“Made in prison, inspired by freedom” aptly describes the founding concept of Dutch-based apparel company, Stripes Clothing. The company consists of three founders and one designer living in Rotterdam, all guys in their mid to late 20s who had been looking for a way to fuse their entrepreneurial and creative spirit with a means for spreading awareness of ex-inmates’ societal reintegration. Apparel production (and some designs) come from prison inmates and are sold worldwide. The upshot is that inmates earn a profit and production skills in order to build a base for self-sufficiency and job marketability once they’ve been freed.
Stripes Clothing is looking to expand to stockists in the U.S. and to cool boutiques worldwide to spread the word of their company. Contact them at firstname.lastname@example.org if you’re interested, or check out their website to stay up-to-date on their latest developments.
Where did you get the idea to start Stripes Clothing?
We wanted to set up a brand with a strong social vision and a well-told story. We were brainstorming about possible concepts, and one of our family members came up with the idea of producing in a prison, since he works for the Ministry of Justice. After a tour through prison we became aware of the value of freedom, and the first lines of our concept were shaped. We are not the first brand that uses freedom as its message, but with the production in a place where freedom is not that evident, I think we found a unique way to bring this message to our fans.
Furthermore, we didn’t want to set up just another streetwear brand. With Stripes we want to contribute to a social problem as well. We believe that prisons shouldn’t be just punishment centers but also help rehabilitate inmates in order to decrease possible relapse of old behaviour. We contribute to this problem by teachinginmates skills to be used outside of prison, which increases their chance of reintegrating into society. Everyone is better off when ex-inmates live normal lives after detention. We contribute to this ideal, and our ambition is to give further support alongside the growth of our brand.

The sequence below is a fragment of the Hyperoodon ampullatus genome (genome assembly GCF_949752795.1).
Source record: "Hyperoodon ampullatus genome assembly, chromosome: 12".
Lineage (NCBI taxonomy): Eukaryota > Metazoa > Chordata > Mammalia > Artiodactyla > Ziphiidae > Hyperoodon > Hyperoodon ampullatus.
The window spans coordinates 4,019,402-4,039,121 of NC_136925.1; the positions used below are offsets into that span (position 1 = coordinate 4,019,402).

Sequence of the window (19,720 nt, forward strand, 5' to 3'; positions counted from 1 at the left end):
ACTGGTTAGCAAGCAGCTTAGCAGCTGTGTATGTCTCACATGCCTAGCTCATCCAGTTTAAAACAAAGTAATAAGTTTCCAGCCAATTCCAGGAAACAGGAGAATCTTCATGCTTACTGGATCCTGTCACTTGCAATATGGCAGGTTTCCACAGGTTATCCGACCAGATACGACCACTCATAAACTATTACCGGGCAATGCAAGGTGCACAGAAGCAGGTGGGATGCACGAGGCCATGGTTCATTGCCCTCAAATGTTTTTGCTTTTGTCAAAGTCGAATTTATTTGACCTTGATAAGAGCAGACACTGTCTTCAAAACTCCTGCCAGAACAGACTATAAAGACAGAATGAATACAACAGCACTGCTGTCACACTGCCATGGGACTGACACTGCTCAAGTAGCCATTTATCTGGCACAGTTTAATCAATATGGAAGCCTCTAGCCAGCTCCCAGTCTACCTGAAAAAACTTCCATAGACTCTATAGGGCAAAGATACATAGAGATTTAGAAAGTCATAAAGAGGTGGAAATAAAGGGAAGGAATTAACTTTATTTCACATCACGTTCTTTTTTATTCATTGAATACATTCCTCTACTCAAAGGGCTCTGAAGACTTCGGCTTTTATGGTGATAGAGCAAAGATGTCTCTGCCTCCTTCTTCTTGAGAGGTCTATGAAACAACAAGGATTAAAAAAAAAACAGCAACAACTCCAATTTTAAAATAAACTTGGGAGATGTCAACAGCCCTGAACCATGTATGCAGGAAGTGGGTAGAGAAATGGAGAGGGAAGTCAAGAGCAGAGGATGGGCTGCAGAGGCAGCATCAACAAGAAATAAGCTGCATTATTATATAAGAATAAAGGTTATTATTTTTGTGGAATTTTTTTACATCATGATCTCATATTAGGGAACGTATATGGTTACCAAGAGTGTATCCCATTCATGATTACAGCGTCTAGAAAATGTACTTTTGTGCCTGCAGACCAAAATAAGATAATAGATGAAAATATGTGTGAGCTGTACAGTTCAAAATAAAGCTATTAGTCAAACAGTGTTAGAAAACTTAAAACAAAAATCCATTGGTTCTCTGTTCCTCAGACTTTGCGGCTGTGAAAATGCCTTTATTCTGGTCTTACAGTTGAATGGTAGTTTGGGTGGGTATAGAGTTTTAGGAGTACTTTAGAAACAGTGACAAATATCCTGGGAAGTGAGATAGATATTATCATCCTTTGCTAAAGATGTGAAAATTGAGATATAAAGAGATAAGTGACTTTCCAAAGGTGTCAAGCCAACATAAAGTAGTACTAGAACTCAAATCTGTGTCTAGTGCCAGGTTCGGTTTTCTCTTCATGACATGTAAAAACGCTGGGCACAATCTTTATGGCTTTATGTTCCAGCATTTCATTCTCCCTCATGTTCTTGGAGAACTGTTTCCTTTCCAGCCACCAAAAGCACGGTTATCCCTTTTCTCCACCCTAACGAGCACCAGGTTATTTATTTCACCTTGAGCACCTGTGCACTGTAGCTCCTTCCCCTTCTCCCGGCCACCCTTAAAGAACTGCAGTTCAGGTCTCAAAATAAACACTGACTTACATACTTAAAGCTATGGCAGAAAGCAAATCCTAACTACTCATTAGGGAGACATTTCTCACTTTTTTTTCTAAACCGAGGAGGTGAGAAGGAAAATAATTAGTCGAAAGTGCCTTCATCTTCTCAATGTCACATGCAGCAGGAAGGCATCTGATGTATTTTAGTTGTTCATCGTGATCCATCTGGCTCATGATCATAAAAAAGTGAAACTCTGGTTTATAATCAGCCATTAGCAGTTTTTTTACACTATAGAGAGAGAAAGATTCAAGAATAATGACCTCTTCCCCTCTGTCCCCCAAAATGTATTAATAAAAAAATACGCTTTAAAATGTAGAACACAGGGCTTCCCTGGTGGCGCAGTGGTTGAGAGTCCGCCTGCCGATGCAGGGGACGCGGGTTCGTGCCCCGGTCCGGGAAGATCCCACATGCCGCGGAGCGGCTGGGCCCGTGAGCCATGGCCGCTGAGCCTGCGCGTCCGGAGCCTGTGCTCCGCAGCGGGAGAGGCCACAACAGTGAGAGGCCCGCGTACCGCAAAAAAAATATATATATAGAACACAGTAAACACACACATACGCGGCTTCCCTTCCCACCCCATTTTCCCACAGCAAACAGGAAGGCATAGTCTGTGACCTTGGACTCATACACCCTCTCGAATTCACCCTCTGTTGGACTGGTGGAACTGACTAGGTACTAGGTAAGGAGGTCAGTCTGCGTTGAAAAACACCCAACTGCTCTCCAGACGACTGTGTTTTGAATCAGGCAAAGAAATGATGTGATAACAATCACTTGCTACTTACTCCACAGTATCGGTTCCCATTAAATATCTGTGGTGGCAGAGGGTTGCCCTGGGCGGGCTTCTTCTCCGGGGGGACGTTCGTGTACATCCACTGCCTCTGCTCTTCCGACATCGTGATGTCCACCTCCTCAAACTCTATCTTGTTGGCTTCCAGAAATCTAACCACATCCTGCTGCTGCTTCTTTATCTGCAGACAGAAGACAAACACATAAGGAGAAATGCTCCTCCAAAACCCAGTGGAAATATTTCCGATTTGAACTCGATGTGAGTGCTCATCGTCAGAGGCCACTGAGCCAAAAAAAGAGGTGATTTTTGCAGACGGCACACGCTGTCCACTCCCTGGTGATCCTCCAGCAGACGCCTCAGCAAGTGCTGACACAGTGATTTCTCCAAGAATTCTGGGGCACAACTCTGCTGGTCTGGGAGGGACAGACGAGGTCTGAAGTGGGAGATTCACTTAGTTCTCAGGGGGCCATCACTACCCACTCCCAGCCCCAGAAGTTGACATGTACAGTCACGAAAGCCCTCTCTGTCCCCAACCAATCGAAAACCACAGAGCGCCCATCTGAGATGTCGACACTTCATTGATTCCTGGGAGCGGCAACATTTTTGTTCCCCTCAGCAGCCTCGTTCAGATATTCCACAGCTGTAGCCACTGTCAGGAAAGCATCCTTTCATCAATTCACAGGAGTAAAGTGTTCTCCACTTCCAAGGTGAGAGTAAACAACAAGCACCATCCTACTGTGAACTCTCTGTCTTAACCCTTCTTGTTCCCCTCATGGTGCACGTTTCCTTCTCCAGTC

What’s the inspiration behind the logo and the graphic design for Stripes apparel?
Our advantage is that the story around inmates, prison, and the production in prison gives enough inspiration to build a solid concept that never gets boring. Furthermore, the stories that we tell through our concept are real, raw and genuine. On the one hand, we have the raw prison edge. From this edge, designs like Make S*** Happen and Young, Broke & Talented are originated. On the other hand we want to inspire people to use their freedom to the fullest by showing them there are people without this valued freedom. “Made in prison, Inspired by freedom” was born.
The keys are evident. They are used to start or end one’s freedom. We think we could be the brand that creates this awareness.
How did you make connections with Dutch prisons to get this business going?
At first we discussed all our ideas with the head of labour of two different Dutch prisons. The Ministry of Justice was enthusiastic about our concept and our views on this social problem. In collaboration with the head of labour we figured out which products could be made according to the current skill of labour. Our focus lies on broadening our collection so we have ongoing meetings with prisons to produce new items. Our last two products are zip hoodies and crewnecks, 100-percent handmade in prison.
How do you plan to select and train prisoners to work with you?
At the start, we discussed the production with a few inmates. After our first production batch, prison personnel picked up this process. A prison workshop has skilled personnel with silk-screen printing and confection backgrounds among them. They select prisoners who are suited for the job and have the right attitude.
For prisoners, we offer a production assignment that is challenging. They gain skills in sewing, silk screen printing and other confections. Also, social skills such as finishing something in a team and having responsibility give self-confidence, which is beneficial to inmates when they enter into freedom again. Furthermore, they like the fact that we communicate the production in prison outside of the walls. They are proud of the products – they can show the world that they’re capable of doing something good!
Stripes wants to support outside the walls as well. That’s why we set up a line in which we involve inmates in the creative process of designs, the Stripes Conscienceline. We organized a design contest in prison and got a lot of responses! We printed the best illustration on a shirt, and profits will be donated to Slachtoffer in Beeld (a victim support initiative) and Exodus, (a reintegration initiative). We will continue setting up more design contests in the future to expand the Stripes Conscience line.
How are inmates compensated for their work?